Chapter

V Summary and Concluding Remarks

Author(s):
Peter Clark, Shang-Jin Wei, Natalia Tamirisa, Azim Sadikov, and Li Zeng
Published Date:
September 2004
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This study provides a much more comprehensive analysis of exchange rate volatility and trade than the previous IMF analysis. It examines exchange rate variability over the past 30 years for all countries for which data are available and employs state-of-the-art statistical techniques to test the natural presumption that volatility in exchange rates reduces the level of international trade.

In terms of observed variability, the analysis here shows that, while exchange rate fluctuations have increased in times of currency and balance of payments crises, there has been no clear increase in exchange rate volatility between the 1970s and the 1990s on average. It is not surprising that the currencies of the advanced economies have had lower average volatility than other country groups. Nonetheless, many transition, emerging market, and developing countries have recently exhibited exchange rate variability on a par—or close to—that of many advanced economies.

In terms of the impact of exchange rate volatility on trade flows, the current study does not find a robust negative effect. To be more precise, the study reports some evidence that is consistent with a negative effect of volatility on trade; however, such a relationship is not robust to certain reasonable perturbation of the specification. Specifically, when time-varying, country-fixed effects are allowed—which are suggested by recent theoretical work on the gravity model specification—the analysis does not reveal a negative association between volatility and trade.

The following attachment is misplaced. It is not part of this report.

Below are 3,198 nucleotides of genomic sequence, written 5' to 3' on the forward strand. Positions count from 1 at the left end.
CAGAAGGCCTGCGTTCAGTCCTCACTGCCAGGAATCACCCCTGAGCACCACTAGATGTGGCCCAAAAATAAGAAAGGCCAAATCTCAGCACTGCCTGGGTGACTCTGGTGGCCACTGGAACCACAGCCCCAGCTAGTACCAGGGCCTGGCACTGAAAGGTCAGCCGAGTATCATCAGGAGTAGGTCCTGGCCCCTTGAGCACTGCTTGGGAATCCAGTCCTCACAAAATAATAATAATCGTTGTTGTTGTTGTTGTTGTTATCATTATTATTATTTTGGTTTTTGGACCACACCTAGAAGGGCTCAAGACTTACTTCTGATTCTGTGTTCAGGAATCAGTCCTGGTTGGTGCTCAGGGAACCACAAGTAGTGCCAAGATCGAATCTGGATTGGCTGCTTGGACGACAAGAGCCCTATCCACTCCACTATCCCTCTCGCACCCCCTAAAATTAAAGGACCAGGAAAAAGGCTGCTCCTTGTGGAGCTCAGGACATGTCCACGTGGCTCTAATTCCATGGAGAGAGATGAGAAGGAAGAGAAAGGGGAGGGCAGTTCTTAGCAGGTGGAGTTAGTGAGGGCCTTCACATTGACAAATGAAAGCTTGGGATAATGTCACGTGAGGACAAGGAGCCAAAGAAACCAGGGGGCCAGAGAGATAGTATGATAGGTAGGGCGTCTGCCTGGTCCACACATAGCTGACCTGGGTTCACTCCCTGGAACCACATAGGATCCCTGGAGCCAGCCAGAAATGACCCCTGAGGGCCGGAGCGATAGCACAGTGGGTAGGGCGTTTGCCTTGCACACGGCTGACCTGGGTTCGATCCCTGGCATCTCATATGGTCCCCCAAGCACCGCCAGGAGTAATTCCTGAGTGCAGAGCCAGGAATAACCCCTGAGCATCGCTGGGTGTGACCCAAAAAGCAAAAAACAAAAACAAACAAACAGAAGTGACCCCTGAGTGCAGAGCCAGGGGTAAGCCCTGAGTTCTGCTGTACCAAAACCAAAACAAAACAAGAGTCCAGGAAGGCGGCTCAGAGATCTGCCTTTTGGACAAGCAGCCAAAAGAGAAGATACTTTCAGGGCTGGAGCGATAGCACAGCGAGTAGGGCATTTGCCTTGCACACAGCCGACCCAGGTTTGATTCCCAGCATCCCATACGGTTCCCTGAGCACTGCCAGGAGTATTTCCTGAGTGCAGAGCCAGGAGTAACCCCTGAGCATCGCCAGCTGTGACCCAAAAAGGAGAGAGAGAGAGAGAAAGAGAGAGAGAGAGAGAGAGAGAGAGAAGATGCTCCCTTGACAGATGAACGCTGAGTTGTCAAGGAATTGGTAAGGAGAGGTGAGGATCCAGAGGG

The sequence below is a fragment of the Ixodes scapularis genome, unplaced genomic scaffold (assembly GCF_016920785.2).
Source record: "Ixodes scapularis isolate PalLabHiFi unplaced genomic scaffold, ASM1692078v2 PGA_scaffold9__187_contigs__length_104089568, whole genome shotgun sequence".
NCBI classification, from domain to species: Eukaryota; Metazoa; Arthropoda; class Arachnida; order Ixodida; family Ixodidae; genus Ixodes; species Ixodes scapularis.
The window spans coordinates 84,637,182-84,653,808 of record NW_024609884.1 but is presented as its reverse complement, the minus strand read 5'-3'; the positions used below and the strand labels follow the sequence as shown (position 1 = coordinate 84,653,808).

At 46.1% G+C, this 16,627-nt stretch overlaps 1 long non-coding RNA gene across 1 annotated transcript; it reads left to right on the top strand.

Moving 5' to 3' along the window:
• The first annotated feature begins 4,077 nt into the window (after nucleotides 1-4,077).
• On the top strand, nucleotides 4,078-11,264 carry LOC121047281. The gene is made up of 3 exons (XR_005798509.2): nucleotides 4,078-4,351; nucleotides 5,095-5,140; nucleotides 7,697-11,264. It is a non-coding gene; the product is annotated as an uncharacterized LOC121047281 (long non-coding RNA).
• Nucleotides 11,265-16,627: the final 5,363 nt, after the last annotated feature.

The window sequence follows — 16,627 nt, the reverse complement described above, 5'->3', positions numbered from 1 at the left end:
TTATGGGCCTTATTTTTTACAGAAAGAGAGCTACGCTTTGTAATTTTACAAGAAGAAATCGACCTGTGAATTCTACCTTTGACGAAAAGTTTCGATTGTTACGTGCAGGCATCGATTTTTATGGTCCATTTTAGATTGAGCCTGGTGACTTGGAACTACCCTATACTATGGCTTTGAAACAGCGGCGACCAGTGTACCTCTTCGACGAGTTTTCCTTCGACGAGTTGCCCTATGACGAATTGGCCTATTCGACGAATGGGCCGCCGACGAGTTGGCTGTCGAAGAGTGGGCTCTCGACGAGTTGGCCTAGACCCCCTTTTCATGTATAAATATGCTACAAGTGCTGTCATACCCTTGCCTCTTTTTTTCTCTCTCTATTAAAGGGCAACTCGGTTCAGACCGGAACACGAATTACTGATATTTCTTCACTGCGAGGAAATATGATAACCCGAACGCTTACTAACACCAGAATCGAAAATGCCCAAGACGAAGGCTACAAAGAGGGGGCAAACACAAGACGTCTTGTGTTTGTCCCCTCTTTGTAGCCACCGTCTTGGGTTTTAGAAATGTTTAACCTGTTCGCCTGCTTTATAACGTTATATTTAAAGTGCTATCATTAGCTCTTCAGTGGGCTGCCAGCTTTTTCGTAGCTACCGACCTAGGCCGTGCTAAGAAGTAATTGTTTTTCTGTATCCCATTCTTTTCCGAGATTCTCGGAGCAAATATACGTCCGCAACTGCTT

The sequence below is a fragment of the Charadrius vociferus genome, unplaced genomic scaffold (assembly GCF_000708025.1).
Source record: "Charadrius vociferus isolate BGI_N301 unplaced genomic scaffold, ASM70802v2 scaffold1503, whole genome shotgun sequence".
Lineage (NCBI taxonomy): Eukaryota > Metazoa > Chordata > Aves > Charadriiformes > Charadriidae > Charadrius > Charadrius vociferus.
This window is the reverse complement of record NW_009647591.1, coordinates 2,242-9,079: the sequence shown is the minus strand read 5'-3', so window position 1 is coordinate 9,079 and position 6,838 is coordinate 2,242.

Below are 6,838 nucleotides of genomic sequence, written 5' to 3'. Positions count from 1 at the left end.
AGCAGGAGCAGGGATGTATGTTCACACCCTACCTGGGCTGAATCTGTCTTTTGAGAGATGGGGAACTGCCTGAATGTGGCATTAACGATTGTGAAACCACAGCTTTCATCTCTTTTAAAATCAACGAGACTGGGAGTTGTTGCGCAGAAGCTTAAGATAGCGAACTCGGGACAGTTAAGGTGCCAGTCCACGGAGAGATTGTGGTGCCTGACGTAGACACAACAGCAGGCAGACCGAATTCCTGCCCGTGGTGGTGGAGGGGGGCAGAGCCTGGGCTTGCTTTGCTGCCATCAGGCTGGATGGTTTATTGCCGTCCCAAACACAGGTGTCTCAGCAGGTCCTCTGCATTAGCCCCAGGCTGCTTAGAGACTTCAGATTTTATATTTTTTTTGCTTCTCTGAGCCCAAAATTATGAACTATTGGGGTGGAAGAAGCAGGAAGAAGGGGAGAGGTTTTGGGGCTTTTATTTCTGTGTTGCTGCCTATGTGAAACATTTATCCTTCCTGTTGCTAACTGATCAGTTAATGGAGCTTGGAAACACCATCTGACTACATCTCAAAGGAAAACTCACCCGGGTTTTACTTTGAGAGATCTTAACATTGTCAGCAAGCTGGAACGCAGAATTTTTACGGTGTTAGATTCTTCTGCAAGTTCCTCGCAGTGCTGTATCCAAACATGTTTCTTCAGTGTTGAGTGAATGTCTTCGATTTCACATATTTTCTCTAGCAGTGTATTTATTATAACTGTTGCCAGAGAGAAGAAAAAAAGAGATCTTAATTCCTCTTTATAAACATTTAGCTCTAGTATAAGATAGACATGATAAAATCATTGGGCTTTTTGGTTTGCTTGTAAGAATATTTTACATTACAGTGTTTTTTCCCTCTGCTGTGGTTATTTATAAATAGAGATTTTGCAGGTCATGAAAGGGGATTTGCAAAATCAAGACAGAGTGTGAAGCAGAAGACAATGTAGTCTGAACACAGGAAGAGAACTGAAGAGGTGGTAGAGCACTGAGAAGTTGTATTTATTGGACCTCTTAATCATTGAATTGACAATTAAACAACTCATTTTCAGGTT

The lack of a robustly negative impact of exchange rate volatility on trade may well reflect the ambiguity of the theoretical results in the general equilibrium models. These models show that exchange rate variability is the result of the volatility of the underlying shocks to technology, preferences, and policies, for example, as well as the overall policy regime. Changes in the volatility of the exchange rate may reflect changes in the volatility of the underlying shocks and/or changes in the policy regime. For example, trade liberalization undertaken together with a move to greater exchange rate flexibility could well be associated with increased trade flows as well as increased exchange rate volatility. This possibility is a reason for the ambiguity of the theoretical results as well as the difficulty in finding consistent and robust empirical results regarding the impact of volatility on trade. An additional implication is that the empirical results do not provide clear policy guidance. Even if such volatility were associated with reduced trade flows, this does not necessarily mean that trade would expand if the authorities stabilized the exchange rate in the face of shocks that occur.

These considerations suggest that there are no strong grounds upon which to take measures to reduce exchange rate movements from the perspective of promoting trade flows. Note that this does not rule out the possibility that exchange rate fluctuations may affect an economy through other channels. For example, currency crises—special cases of exchange rate volatility—have required painful adjustments in output and consumption. In this case, however, appropriate policies are those that help to avoid the underlying causes of large and unpredictable movements in exchange rates, rather than measures to moderate currency fluctuations directly for the purpose of enhancing trade.

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